Bundle up because it appears the Chicago area is in for a “polar coaster” this winter, according to the latest prediction from the Farmers’ Almanac.
The annual long-range weather forecast predicts Chicago and a portion of the Midwest will likely see a frozen and snowy season.
The 2019-20 winter outlook published in the Farmers’ Almanac, which says it bases its long-range forecasts on a “mathematical and astronomical formula” developed in 1818, indicates “freefalling, frigid” temperatures will likely take hold “from the northern Plains into the Great Lakes.”
The coldest outbreak, according to the prediction, is set for the final week of January, lasting through the beginning of February. This comes after what the almanac predicts will be a “memorable storm.”
The forecast calls for above-normal winter precipitation in the Midwest and Great Lakes with a storm “producing hefty snows” in the third week of January for those northeast of the Texas Panhandle and in the western Great Lakes.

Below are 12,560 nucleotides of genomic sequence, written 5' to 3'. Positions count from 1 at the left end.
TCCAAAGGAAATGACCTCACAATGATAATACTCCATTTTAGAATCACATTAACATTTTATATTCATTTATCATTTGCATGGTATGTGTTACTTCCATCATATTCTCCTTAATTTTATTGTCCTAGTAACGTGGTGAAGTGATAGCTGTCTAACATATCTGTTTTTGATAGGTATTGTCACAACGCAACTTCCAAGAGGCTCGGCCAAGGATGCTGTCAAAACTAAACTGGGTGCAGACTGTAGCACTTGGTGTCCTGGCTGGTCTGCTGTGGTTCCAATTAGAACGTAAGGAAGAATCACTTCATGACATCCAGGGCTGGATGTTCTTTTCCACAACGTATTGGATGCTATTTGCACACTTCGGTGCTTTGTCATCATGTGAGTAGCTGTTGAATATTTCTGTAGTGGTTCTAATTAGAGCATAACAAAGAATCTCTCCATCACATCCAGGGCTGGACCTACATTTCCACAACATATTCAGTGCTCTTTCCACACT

“This system will cause temperatures to plummet and drag the coldest Arctic air across the rest of the country into the beginning of February.”
Making matters worse, the prediction indicates winter will linger across the area with “occasional wet snow and unseasonably chilly conditions” hanging on possibly through April.
Last year, the Farmers' Almanac predicted teeth-chattering temperatures and above-normal precipitation.
In an average winter in Chicago, the area sees 36.7 inches of snow. Last winter, there were 39.4 inches, records show.
Temperatures from December through February averaged 26.4 degrees, just under the typical average of 26.7 degrees.
Meanwhile, the National Weather Service's longe-range outlook shows the possibility of above-normal temperatures in November, December and January.
Meteorologists often caution against predictions this far in advance, though patterns can sometimes point to seasonal trends for an area. One snowstorm or one polar outbreak can change the outlook dramatically.
So what does this mean?
We will likely have to just wait and see. For now, enjoy what’s left of summer, Chicago.